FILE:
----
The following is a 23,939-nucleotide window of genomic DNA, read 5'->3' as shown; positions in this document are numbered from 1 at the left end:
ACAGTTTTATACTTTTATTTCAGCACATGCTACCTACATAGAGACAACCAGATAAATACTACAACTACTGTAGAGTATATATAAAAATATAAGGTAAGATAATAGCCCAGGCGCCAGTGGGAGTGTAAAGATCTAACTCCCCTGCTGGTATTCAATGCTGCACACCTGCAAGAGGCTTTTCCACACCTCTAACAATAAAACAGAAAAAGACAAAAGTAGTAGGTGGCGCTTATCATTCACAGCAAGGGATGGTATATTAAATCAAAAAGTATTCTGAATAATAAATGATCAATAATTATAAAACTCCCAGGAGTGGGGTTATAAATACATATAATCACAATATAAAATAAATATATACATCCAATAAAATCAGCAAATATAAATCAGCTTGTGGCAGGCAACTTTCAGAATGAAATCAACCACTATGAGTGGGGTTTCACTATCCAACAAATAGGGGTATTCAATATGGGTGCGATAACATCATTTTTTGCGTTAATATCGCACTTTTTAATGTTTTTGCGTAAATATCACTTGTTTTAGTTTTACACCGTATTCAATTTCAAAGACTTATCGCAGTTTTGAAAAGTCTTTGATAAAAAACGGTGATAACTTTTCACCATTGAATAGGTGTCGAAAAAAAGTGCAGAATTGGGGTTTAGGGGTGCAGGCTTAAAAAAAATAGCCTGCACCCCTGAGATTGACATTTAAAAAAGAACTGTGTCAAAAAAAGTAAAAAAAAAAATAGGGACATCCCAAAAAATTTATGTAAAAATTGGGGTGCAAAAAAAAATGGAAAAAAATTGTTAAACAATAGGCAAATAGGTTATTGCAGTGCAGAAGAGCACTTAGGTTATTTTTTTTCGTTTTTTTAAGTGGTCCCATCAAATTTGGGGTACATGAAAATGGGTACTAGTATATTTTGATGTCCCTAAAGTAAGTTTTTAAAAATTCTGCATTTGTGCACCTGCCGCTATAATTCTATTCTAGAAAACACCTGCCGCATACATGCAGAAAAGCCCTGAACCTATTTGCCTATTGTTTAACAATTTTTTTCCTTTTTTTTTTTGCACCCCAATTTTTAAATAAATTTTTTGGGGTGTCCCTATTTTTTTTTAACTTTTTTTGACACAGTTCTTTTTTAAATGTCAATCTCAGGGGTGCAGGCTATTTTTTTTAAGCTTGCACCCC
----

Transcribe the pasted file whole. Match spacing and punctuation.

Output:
The following is a 23,939-nucleotide window of genomic DNA, read 5'->3' as shown; positions in this document are numbered from 1 at the left end:
ACAGTTTTATACTTTTATTTCAGCACATGCTACCTACATAGAGACAACCAGATAAATACTACAACTACTGTAGAGTATATATAAAAATATAAGGTAAGATAATAGCCCAGGCGCCAGTGGGAGTGTAAAGATCTAACTCCCCTGCTGGTATTCAATGCTGCACACCTGCAAGAGGCTTTTCCACACCTCTAACAATAAAACAGAAAAAGACAAAAGTAGTAGGTGGCGCTTATCATTCACAGCAAGGGATGGTATATTAAATCAAAAAGTATTCTGAATAATAAATGATCAATAATTATAAAACTCCCAGGAGTGGGGTTATAAATACATATAATCACAATATAAAATAAATATATACATCCAATAAAATCAGCAAATATAAATCAGCTTGTGGCAGGCAACTTTCAGAATGAAATCAACCACTATGAGTGGGGTTTCACTATCCAACAAATAGGGGTATTCAATATGGGTGCGATAACATCATTTTTTGCGTTAATATCGCACTTTTTAATGTTTTTGCGTAAATATCACTTGTTTTAGTTTTACACCGTATTCAATTTCAAAGACTTATCGCAGTTTTGAAAAGTCTTTGATAAAAAACGGTGATAACTTTTCACCATTGAATAGGTGTCGAAAAAAAGTGCAGAATTGGGGTTTAGGGGTGCAGGCTTAAAAAAAATAGCCTGCACCCCTGAGATTGACATTTAAAAAAGAACTGTGTCAAAAAAAGTAAAAAAAAAAATAGGGACATCCCAAAAAATTTATGTAAAAATTGGGGTGCAAAAAAAAATGGAAAAAAATTGTTAAACAATAGGCAAATAGGTTATTGCAGTGCAGAAGAGCACTTAGGTTATTTTTTTTCGTTTTTTTAAGTGGTCCCATCAAATTTGGGGTACATGAAAATGGGTACTAGTATATTTTGATGTCCCTAAAGTAAGTTTTTAAAAATTCTGCATTTGTGCACCTGCCGCTATAATTCTATTCTAGAAAACACCTGCCGCATACATGCAGAAAAGCCCTGAACCTATTTGCCTATTGTTTAACAATTTTTTTCCTTTTTTTTTTTGCACCCCAATTTTTAAATAAATTTTTTGGGGTGTCCCTATTTTTTTTTAACTTTTTTTGACACAGTTCTTTTTTAAATGTCAATCTCAGGGGTGCAGGCTATTTTTTTTAAGCTTGCACCCC